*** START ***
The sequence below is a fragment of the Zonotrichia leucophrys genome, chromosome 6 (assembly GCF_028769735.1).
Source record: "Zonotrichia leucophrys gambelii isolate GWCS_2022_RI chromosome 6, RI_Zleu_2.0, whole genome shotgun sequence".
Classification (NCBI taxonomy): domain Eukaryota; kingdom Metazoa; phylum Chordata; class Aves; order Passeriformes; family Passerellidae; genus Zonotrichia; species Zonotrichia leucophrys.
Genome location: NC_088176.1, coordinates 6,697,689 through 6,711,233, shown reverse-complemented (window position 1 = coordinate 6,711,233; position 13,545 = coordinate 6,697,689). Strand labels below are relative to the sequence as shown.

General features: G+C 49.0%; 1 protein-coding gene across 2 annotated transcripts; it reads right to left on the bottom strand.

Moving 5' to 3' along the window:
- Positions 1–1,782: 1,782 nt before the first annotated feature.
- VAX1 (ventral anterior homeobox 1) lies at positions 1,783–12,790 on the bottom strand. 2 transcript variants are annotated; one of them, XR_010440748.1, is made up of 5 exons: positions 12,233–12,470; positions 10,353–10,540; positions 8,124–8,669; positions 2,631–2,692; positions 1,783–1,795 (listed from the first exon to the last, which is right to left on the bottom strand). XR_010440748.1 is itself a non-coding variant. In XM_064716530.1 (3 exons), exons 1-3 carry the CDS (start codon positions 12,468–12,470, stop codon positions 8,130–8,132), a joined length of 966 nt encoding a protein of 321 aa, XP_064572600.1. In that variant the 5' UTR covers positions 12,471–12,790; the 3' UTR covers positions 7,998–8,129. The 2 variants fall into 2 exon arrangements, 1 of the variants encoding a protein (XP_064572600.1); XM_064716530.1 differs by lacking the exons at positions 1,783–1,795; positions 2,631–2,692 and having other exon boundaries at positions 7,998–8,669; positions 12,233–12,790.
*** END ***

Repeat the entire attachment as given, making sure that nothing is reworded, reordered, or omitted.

The sequence below is a fragment of the Zonotrichia leucophrys genome, chromosome 6 (assembly GCF_028769735.1).
Source record: "Zonotrichia leucophrys gambelii isolate GWCS_2022_RI chromosome 6, RI_Zleu_2.0, whole genome shotgun sequence".
Classification (NCBI taxonomy): domain Eukaryota; kingdom Metazoa; phylum Chordata; class Aves; order Passeriformes; family Passerellidae; genus Zonotrichia; species Zonotrichia leucophrys.
Genome location: NC_088176.1, coordinates 6,697,689 through 6,711,233, shown reverse-complemented (window position 1 = coordinate 6,711,233; position 13,545 = coordinate 6,697,689). Strand labels below are relative to the sequence as shown.

General features: G+C 49.0%; 1 protein-coding gene across 2 annotated transcripts; it reads right to left on the bottom strand.

Moving 5' to 3' along the window:
- Positions 1–1,782: 1,782 nt before the first annotated feature.
- VAX1 (ventral anterior homeobox 1) lies at positions 1,783–12,790 on the bottom strand. 2 transcript variants are annotated; one of them, XR_010440748.1, is made up of 5 exons: positions 12,233–12,470; positions 10,353–10,540; positions 8,124–8,669; positions 2,631–2,692; positions 1,783–1,795 (listed from the first exon to the last, which is right to left on the bottom strand). XR_010440748.1 is itself a non-coding variant. In XM_064716530.1 (3 exons), exons 1-3 carry the CDS (start codon positions 12,468–12,470, stop codon positions 8,130–8,132), a joined length of 966 nt encoding a protein of 321 aa, XP_064572600.1. In that variant the 5' UTR covers positions 12,471–12,790; the 3' UTR covers positions 7,998–8,129. The 2 variants fall into 2 exon arrangements, 1 of the variants encoding a protein (XP_064572600.1); XM_064716530.1 differs by lacking the exons at positions 1,783–1,795; positions 2,631–2,692 and having other exon boundaries at positions 7,998–8,669; positions 12,233–12,790.